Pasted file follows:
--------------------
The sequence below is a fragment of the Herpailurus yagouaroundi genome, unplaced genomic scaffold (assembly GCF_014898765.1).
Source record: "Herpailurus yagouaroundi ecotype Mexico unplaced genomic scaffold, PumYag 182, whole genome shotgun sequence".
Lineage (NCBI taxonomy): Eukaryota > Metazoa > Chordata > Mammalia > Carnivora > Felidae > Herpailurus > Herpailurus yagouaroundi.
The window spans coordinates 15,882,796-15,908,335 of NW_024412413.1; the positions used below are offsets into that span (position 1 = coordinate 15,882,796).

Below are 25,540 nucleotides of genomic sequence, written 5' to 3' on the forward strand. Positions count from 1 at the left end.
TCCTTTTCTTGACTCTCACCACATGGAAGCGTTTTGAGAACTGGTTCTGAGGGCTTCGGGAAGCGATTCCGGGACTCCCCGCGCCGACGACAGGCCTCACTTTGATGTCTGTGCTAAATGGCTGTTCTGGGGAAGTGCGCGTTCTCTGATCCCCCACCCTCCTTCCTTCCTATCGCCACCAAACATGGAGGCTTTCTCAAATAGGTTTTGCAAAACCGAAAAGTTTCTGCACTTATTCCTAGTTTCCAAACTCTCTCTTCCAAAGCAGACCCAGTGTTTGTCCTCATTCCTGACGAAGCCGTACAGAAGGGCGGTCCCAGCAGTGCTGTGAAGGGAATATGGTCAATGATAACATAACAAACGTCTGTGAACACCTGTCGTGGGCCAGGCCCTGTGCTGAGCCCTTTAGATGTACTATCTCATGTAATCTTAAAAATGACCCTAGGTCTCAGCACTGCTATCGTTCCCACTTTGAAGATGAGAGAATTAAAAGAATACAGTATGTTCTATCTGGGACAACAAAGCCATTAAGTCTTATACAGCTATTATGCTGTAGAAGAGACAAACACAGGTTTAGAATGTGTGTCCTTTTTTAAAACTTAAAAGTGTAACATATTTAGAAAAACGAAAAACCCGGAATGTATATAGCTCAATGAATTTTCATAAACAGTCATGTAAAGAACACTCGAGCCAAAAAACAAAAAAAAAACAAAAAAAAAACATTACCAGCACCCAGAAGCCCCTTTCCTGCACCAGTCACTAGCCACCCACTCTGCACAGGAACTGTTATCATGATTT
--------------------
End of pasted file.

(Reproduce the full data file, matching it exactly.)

The sequence below is a fragment of the Herpailurus yagouaroundi genome, unplaced genomic scaffold (assembly GCF_014898765.1).
Source record: "Herpailurus yagouaroundi ecotype Mexico unplaced genomic scaffold, PumYag 182, whole genome shotgun sequence".
Lineage (NCBI taxonomy): Eukaryota > Metazoa > Chordata > Mammalia > Carnivora > Felidae > Herpailurus > Herpailurus yagouaroundi.
The window spans coordinates 15,882,796-15,908,335 of NW_024412413.1; the positions used below are offsets into that span (position 1 = coordinate 15,882,796).

Below are 25,540 nucleotides of genomic sequence, written 5' to 3' on the forward strand. Positions count from 1 at the left end.
TCCTTTTCTTGACTCTCACCACATGGAAGCGTTTTGAGAACTGGTTCTGAGGGCTTCGGGAAGCGATTCCGGGACTCCCCGCGCCGACGACAGGCCTCACTTTGATGTCTGTGCTAAATGGCTGTTCTGGGGAAGTGCGCGTTCTCTGATCCCCCACCCTCCTTCCTTCCTATCGCCACCAAACATGGAGGCTTTCTCAAATAGGTTTTGCAAAACCGAAAAGTTTCTGCACTTATTCCTAGTTTCCAAACTCTCTCTTCCAAAGCAGACCCAGTGTTTGTCCTCATTCCTGACGAAGCCGTACAGAAGGGCGGTCCCAGCAGTGCTGTGAAGGGAATATGGTCAATGATAACATAACAAACGTCTGTGAACACCTGTCGTGGGCCAGGCCCTGTGCTGAGCCCTTTAGATGTACTATCTCATGTAATCTTAAAAATGACCCTAGGTCTCAGCACTGCTATCGTTCCCACTTTGAAGATGAGAGAATTAAAAGAATACAGTATGTTCTATCTGGGACAACAAAGCCATTAAGTCTTATACAGCTATTATGCTGTAGAAGAGACAAACACAGGTTTAGAATGTGTGTCCTTTTTTAAAACTTAAAAGTGTAACATATTTAGAAAAACGAAAAACCCGGAATGTATATAGCTCAATGAATTTTCATAAACAGTCATGTAAAGAACACTCGAGCCAAAAAACAAAAAAAAAACAAAAAAAAAACATTACCAGCACCCAGAAGCCCCTTTCCTGCACCAGTCACTAGCCACCCACTCTGCACAGGAACTGTTATCATGATTT